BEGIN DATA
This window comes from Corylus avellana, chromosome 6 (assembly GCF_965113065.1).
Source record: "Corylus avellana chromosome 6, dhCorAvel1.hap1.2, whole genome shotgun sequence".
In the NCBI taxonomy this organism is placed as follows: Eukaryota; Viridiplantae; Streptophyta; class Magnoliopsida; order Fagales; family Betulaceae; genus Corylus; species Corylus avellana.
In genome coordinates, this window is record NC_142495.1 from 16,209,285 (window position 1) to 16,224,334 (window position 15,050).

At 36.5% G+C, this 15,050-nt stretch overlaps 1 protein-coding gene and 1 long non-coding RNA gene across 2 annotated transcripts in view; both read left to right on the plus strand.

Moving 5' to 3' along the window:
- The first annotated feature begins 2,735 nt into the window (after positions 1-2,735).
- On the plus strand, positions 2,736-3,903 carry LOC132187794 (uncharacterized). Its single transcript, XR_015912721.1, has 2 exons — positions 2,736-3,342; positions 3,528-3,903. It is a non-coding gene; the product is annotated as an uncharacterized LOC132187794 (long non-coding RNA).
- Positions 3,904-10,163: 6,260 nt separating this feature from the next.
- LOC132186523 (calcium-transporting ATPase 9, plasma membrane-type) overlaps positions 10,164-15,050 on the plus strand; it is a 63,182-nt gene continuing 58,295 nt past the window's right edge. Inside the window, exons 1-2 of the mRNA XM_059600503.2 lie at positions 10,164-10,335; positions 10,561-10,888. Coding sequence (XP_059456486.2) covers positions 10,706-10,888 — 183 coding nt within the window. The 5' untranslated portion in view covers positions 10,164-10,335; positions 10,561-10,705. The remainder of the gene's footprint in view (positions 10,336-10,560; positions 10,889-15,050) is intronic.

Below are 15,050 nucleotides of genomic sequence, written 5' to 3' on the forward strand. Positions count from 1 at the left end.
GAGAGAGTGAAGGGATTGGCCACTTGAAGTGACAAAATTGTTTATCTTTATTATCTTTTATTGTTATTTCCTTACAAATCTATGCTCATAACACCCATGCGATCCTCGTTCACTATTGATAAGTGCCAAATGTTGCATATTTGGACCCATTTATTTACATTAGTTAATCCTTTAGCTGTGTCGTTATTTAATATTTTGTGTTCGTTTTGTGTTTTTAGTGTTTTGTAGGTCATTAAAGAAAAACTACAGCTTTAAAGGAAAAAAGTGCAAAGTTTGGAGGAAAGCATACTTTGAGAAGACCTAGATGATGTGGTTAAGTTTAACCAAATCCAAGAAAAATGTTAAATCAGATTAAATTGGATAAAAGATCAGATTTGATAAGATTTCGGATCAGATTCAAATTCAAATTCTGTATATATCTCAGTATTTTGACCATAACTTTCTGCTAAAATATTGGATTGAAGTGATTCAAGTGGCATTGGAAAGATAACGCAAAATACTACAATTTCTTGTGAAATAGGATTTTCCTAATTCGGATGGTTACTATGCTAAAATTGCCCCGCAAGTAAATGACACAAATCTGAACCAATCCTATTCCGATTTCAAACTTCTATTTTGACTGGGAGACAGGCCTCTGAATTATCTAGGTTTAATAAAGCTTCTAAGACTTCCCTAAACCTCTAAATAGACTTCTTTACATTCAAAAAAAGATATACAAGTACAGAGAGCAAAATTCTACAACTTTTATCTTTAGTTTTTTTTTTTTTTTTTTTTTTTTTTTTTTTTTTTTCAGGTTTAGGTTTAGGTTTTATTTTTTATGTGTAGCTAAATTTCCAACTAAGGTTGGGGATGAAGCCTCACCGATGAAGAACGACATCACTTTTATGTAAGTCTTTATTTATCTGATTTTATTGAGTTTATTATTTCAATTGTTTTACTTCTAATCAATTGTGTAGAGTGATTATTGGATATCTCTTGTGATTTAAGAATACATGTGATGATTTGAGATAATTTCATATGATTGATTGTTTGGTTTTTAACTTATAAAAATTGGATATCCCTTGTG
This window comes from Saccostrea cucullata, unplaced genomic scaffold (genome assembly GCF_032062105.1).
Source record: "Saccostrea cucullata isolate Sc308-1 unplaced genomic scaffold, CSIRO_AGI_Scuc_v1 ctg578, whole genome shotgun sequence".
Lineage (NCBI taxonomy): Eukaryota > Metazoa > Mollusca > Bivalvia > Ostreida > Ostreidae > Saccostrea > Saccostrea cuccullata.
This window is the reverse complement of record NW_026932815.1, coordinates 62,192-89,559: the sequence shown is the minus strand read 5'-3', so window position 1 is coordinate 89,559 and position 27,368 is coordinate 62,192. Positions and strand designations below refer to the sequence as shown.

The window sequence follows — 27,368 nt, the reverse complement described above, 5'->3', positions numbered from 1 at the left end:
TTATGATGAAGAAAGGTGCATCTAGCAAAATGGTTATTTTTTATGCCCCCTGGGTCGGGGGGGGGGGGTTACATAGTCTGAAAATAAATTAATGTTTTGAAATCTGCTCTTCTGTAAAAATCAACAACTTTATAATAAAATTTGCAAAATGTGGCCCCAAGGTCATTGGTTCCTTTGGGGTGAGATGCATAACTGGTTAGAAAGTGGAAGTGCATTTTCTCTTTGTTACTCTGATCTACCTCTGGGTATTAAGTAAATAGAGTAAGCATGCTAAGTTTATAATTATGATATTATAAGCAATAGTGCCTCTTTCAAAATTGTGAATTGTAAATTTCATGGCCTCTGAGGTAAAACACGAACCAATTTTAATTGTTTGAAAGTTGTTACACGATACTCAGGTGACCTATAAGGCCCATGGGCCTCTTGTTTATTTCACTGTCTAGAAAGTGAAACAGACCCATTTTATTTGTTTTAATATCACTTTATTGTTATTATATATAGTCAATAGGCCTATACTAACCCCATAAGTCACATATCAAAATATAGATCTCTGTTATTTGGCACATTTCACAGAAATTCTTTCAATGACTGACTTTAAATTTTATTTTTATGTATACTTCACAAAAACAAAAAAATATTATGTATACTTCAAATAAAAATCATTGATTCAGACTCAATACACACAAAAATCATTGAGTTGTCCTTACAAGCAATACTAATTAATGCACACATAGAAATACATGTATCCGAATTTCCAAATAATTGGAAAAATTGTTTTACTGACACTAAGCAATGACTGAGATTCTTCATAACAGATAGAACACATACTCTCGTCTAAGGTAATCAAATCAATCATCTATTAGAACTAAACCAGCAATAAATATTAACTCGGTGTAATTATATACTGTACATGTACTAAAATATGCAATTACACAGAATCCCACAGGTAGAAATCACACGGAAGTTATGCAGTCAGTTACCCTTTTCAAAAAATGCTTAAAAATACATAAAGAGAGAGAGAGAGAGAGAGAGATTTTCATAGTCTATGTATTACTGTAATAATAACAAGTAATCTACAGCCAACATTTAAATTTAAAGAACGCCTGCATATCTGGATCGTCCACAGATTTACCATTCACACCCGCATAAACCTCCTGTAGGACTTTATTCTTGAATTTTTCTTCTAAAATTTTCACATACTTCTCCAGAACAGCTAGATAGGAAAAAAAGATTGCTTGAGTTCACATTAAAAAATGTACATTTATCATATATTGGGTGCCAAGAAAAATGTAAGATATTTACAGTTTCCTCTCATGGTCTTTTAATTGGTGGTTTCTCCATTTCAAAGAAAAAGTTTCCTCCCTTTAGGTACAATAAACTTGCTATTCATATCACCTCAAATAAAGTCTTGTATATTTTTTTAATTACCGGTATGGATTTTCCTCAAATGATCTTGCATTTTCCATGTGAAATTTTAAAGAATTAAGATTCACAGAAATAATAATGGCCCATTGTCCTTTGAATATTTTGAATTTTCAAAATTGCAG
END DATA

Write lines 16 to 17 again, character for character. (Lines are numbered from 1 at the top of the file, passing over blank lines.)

This window is the reverse complement of record NW_026932815.1, coordinates 62,192-89,559: the sequence shown is the minus strand read 5'-3', so window position 1 is coordinate 89,559 and position 27,368 is coordinate 62,192. Positions and strand designations below refer to the sequence as shown.

The window sequence follows — 27,368 nt, the reverse complement described above, 5'->3', positions numbered from 1 at the left end: